“I am at two with nature.”–Woody Allen (or, weathering the storm)

Roughly a week ago, Maine was the epicenter for a middling-to-large earthquake, felt for many hundreds of miles around.  This week, not only is there a (somewhat downgraded) tsunami in Hawaii and a large quake in Canada that caused it, but lots of rain and snow in Canada as well.  In the southern United States on the East Coast, people are already trying to clean up and recoup their losses from Frankenstorm Sandy while the Mid-Atlantic states are in the midst of it or have just had it leave, and New Jersey and farther North are bracing for the impact, assessing risks and giving advice and aid to those who need it.  We seem to be these days (in Woody Allen’s words) “at two with nature.”  Though my spectacles are a bit nearsighted and I haven’t lately looked at world weather beyond this continent, during this year at least there have been major weather events the world over, all of which tell us that something is vastly wrong, beyond the notion of a twenty year weather cycle such as some people cite.  And that something is clearly what is known as global warming (which until recently a child of my acquaintance referred to by the accurate misnomer of “global warning”).

Yes, we clearly are receiving a “global warning,” about our use of fossil fuels, and about our polluting of the earth, and about all our other climactic sins and misdoings.  So what do we do now?  Well, the idea of windpower strikes me as especially fortuitous, because one of the results of our misuse of the earth has been higher winds, gales, hurricanes, and if we can manage correctly to use the bad conditions we have thus created, then it’s a step toward redemption and redress of Mother Nature’s grievances.  Now if only we could find some natural process that required the use of dirty air, dirty water, etc. then we would be a lot better off than we are now.  That’s what we as a global people can do, if that’s not too much dreaming.  At the very least, we can learn to live on better terms with our environment than we do now.  As Willa Cather said of trees, “I like trees because they seem more resigned to the way they have to live than other things do.”  Right now, trees with leaves still on them are losing branches willy-nilly in storms and water surges, yet beginning next spring, already many of them will be sprouting little limbs out of the raw, torn flesh where full grown limbs once were.  Then again, many of them will be too damaged to do so, and will die and need to be chopped down, so it doesn’t do to be too sanguine or lackadaisical.  This to us sometimes seems like the cruelty of nature, the anti-human and illogical force that swirls around us and sets limits to the greatness we could achieve.  Yet, what do we do (sometimes) when we have “greatness” in human terms?  Often, we end up displaying an equal or worse cruelty in human terms to anything nature could dream up, making wars and genocides and allowing people to starve and die needlessly.  At the very least, one can say that Mother Nature is impersonal (whereas we have even made our complaints against nature personal by personalizing and referring to “her” as “Mother”).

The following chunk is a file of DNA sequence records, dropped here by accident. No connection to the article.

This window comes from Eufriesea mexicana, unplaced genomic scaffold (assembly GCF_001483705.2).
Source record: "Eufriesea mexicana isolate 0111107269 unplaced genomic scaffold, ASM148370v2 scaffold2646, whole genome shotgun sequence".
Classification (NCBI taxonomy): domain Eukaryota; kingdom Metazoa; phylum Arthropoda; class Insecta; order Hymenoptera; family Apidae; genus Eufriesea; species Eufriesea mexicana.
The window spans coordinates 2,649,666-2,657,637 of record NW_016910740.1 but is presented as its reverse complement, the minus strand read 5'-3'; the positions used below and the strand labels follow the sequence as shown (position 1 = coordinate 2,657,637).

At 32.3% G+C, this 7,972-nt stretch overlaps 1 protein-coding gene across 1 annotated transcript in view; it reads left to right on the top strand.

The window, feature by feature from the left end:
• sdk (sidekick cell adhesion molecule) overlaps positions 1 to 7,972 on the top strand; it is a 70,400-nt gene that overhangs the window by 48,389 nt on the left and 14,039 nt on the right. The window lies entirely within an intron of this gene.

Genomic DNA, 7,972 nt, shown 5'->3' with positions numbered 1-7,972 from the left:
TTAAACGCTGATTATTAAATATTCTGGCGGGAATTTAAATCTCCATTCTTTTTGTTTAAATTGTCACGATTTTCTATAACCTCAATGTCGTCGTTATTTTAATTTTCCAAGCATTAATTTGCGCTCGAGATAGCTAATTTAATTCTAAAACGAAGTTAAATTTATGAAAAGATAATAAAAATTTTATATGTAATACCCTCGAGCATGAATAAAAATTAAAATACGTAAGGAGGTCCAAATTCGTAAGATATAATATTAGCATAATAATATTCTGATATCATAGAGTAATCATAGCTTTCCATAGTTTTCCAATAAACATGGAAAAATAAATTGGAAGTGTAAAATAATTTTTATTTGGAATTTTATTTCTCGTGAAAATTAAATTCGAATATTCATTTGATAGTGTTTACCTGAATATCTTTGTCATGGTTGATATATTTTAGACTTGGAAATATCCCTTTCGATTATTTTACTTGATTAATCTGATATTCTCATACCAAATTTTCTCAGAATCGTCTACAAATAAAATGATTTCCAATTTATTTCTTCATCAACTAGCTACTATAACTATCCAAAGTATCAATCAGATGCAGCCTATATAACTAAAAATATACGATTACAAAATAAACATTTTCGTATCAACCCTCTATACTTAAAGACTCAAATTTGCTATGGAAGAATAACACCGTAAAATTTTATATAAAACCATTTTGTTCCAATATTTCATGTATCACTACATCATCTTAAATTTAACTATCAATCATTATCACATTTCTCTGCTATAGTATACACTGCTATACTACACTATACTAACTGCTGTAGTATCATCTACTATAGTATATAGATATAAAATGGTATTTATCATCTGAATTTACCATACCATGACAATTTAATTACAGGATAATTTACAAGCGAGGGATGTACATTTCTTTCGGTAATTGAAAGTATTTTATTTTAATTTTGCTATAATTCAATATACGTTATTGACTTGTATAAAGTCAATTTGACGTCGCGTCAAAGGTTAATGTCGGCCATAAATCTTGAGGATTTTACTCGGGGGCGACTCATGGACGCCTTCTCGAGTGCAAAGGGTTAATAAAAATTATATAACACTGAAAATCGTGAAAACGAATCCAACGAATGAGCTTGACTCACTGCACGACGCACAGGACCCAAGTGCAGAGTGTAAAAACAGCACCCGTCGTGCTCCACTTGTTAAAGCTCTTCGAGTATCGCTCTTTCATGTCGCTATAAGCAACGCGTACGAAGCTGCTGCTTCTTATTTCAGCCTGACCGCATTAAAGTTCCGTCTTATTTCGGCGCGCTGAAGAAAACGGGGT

It follows from this that the best we can be as humans is to help solve the problems created by impersonal forces such as nature, both to our environment and to other humans.  And in the process, we help save ourselves and solve our own dilemmas.  This year, why not volunteer to clean up a beach, or to help out at a soup kitchen, or to run or walk for a charity, something which you yourself are interested in so that you don’t lose steam halfway through?  I have in the past for differing periods of time served as a sighted guide for a visually impaired person and have volunteered at an animal shelter, working predominantly with cats.  If you don’t have much time on your hands, then think of contributing to a charity of your choice.  This is how we stand a chance of weathering the metaphorical storms of our lives, and pulling together to solve the larger problems of our existence, such as the ones “Mother” Nature is throwing at us right now.

As to more immediate and personal plans for this coming week?  Be practical, prudent, and self- and other-protective in anticipation that nature may have some unexpected challenge for you.  We have bought groceries which we plan to cook or prepare ahead of time, things that will keep fairly well.  I have my reading and my crocheting to keep me busy during the brunt of the storm.  We have towels ready for the rain, which may or may not seep in around the windows.  And we have batteries and a heavy-duty flashlight ready to keep us steady should all the lights go out.  Our prescriptions and over-the-counter medications are stocked and up to date, and our car will, we hope, be parked in a spot where we can avoid having it flooded.  Here’s hoping that you have (or have had) the same luck with your preparations.  And here’s a dedication to those who have died in this storm already; may they find rest in whatever home individually awaits them according to their wishes, and may some spring come when fresh buds spring out from where they were torn away.

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